Saturday, June 1, 2013

Famous Catholic Friday: Gen. William S. Rosecrans

In honor of the Feast of St. Joan of Arc last Thursday, today we have our first soldier.

Catholic Credentials: Devout Catholic Convert; always carried a Rosary into battle; enjoyed getting into long theological debates with his staff.

Nerd Credentials: Important and successful Union commander during the Civil War; successful inventor, engineer, politician, and businessman.

                  The story of Union General William S. Rosecrans is one of brilliant success followed by crushing failure. Having achieved some of the most dramatic and important Union victories during the war, Rosecrans also suffered one of the Union’s worst defeats, one that nearly destroyed the Army of the Cumberland and that certainly destroyed Rosecrans as a general.
                  William S. Rosecrans was born and raised a Methodist in Kingston Township, Ohio. He came from a military family, as his father, Crandall Rosecrans, was a veteran of the War of 1812, in which had been an adjutant to General William Henry Harrison (who later became President of the United States, in which capacity he had the longest inaugural address and shortest term in office, dying thirty-days after his inauguration). On his mother’s side, he was the great-grandson of Stephen Hopkins, governor of Rhode Island, signer of the Declaration of Independence, and co-author (with John Adams) of the Articles of Confederation.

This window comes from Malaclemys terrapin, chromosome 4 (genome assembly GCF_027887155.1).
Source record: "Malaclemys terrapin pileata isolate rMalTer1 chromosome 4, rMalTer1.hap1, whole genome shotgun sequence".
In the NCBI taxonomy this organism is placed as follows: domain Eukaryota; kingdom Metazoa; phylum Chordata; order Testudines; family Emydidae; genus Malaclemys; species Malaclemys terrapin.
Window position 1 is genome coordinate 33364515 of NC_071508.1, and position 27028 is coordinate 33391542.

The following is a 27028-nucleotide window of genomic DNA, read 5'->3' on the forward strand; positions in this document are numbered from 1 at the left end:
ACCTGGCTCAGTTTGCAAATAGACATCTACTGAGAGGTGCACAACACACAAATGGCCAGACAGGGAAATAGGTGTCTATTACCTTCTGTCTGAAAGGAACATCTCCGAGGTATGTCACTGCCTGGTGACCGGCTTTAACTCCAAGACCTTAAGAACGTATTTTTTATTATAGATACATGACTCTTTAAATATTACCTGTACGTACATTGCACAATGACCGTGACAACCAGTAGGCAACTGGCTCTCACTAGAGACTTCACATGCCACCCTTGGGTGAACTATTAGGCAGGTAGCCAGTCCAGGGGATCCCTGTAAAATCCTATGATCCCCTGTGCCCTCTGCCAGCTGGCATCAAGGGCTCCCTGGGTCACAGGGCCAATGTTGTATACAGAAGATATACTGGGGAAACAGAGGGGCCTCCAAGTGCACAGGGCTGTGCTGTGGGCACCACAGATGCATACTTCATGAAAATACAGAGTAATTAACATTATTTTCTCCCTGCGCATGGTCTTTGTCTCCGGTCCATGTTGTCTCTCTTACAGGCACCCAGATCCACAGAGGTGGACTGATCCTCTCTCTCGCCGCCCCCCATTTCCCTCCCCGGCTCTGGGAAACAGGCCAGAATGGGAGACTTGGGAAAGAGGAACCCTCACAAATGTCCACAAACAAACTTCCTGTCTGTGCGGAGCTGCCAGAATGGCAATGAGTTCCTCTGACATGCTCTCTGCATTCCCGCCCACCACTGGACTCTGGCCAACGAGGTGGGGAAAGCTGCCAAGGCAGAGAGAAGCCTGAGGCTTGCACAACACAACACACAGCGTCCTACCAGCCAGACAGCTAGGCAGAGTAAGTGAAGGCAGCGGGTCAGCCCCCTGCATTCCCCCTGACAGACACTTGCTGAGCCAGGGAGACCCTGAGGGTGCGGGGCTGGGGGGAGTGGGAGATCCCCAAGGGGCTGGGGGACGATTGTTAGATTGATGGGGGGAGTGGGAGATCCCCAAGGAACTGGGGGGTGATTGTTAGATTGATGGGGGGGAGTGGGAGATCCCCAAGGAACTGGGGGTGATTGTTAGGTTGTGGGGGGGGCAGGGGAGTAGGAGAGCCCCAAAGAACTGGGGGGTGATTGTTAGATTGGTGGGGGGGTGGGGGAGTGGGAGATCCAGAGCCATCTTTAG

Young William didn’t have much chance to go to school and had to largely educate himself by reading books. Since he was too poor to go to college, he decided to try for West Point. For this he needed to be appointed by the Congressman of his district, in this case Alexander Harper. Harper, coincidentally, had a son of his own whom he intended to appoint. Rosecrans, however, made his case with such determination that Harper changed his mind and appointed the young clerk instead of his own son.
                  At West Point, William excelled academically, graduating fifth in his class of fifty-six. While there, his roommate and one of his closest friends was a promising young Virginian named James Longstreet. Many years later, the two friends would face each other on the battlefield and it would be Longstreet who would destroy Rosecrans’s military career. Another close friend was William T. Sherman, who was a year ahead of him and whom Rosecrans later described as “always prepared for a lark of any kind.” And the year he graduated, while he was serving as officer of the day, Rosecrans met a naïve fellow Ohioan recruit named Ulysses S. Grant who, though Longstreet would be the one to defeat him, would prove to be Rosecrans greatest enemy.
                  Whereas most of his class soon left for the Mexican War, which would break out in 1846, Rosecrans instead was commissioned a second lieutenant in the Corps of Engineers and spent the war teaching military engineering at West Point. But in between his graduation and the outbreak of war with Mexico, two very significant events happened in his life.